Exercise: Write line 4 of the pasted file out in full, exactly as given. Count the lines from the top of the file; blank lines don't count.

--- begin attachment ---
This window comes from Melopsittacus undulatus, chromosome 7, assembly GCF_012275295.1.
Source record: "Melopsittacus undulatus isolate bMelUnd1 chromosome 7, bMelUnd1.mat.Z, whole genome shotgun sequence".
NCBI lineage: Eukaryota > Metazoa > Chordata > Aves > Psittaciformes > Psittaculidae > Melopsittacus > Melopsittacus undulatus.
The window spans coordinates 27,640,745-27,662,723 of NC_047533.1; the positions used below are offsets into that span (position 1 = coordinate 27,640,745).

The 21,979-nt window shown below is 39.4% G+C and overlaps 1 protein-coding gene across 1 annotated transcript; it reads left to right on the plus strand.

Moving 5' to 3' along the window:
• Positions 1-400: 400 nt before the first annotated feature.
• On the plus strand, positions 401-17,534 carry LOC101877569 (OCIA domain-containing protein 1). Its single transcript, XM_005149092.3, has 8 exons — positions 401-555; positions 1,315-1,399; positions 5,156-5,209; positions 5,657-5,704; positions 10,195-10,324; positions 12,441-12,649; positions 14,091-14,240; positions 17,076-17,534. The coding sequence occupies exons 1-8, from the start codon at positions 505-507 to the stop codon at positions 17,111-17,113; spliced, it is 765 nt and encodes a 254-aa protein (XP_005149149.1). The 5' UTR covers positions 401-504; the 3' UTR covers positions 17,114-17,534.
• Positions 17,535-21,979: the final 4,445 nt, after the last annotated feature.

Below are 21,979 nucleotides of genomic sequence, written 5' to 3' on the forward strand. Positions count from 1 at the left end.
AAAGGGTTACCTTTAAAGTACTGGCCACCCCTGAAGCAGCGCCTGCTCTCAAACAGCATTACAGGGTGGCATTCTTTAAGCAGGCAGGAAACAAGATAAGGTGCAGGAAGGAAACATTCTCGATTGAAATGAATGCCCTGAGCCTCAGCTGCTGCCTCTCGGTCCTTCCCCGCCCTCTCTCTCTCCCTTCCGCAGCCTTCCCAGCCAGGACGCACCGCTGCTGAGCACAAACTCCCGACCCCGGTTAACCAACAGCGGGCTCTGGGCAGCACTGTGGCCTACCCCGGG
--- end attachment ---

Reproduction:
The window spans coordinates 27,640,745-27,662,723 of NC_047533.1; the positions used below are offsets into that span (position 1 = coordinate 27,640,745).